Performed as part of this year's Grimeborn festival, Tim Benjamin's Madame X is an allusive, postmodern thriller about artistic corruption. Benjamin cites Handelian opera and Jacobean revenge tragedy as his principal influences, though the libretto – the composer's own – glances at the works of Oscar Wilde, Lulu (Wedekind's rather than Berg's), and Peter Greenaway's The Cook, the Thief, His Wife and Her Lover, among many other things.
The starting point, however, is Mozart's Don Giovanni. Benjamin reimagines Masetto and Zerlina now living as penniless immigrants in London. He has become a talented portrait painter. She is the muse who haunts his work even when she is not its immediate subject. Among the denizens of the flashy art world that use and abuse them we also find a second Don, in the form of the wealthy Mr Wilmore, who offers to bail out the couple financially by buying Zerlina for an evening.
She agrees to the bargain, and the morning after the encounter, her mutilated body is found in a canal. We are not told whether Wilmore or a Ripper-type psychopath is the perpetrator, but Masetto's absinthe-fuelled fantasies of revenge gradually acquire paranormal implications, as his latest portrait – commissioned by the aristocratic Lady Brannoch – first takes on Zerlina's features, then develops a murderous supernatural life of its own.
Clever though this is, it creates problems on a number of fronts. The score, like the text, is overly referential, reminding us of Baroque opera, Dowland's songs, Brahms's waltzes, Mahler's ländlers and even Britten's Peter Grimes, in the scene in which Zerlina's corpse is discovered. Spotting the allusions eventually becomes an end in itself and detracts from the dramatic momentum. And, even though opera as a genre is not always noted for narrative exactitude, in places the plot strains credibility, both dramatically and psychologically: Zerlina's murder feels like a contrivance, and her agreement to Wilmore's offer sits uneasily with Benjamin's depiction of her emotional and sexual contentment in her relationship with Masetto.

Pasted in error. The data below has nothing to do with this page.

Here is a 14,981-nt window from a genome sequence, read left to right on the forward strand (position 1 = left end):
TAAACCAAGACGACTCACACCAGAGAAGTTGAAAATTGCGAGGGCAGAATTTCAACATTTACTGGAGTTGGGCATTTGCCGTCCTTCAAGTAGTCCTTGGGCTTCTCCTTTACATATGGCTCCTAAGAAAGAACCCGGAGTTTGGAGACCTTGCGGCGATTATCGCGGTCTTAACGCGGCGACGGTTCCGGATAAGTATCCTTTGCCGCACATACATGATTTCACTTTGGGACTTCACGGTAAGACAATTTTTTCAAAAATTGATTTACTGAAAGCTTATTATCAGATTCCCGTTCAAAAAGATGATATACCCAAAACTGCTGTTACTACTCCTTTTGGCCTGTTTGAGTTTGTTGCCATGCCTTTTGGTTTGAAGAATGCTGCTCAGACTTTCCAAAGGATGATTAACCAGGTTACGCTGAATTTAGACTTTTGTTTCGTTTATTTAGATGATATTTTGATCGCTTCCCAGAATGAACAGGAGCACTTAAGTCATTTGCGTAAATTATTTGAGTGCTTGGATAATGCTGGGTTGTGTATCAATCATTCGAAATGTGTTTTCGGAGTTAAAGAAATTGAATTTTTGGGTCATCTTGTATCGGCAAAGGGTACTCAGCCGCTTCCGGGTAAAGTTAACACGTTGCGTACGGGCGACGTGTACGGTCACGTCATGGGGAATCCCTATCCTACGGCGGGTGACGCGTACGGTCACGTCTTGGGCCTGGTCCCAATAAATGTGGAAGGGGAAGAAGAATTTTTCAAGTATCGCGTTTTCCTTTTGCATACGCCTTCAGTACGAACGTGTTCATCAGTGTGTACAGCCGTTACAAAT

The arty predators, meanwhile, come over as more interesting than their prey, which may be because the performances here are particularly strong. Marc Callahan's Wilmore exudes dangerous charisma both vocally and physically, while Taylor Wilson's Lady Brannoch is all hauteur and thrilling low notes. Tom Morss makes a touchingly naive Masetto. Laura Sheerin's Zerlina sounds good, but could do more with the words. A small instrumental ensemble plays decently for conductor Antony Brannick. Benjamin directs the opera himself with considerable theatrical flair.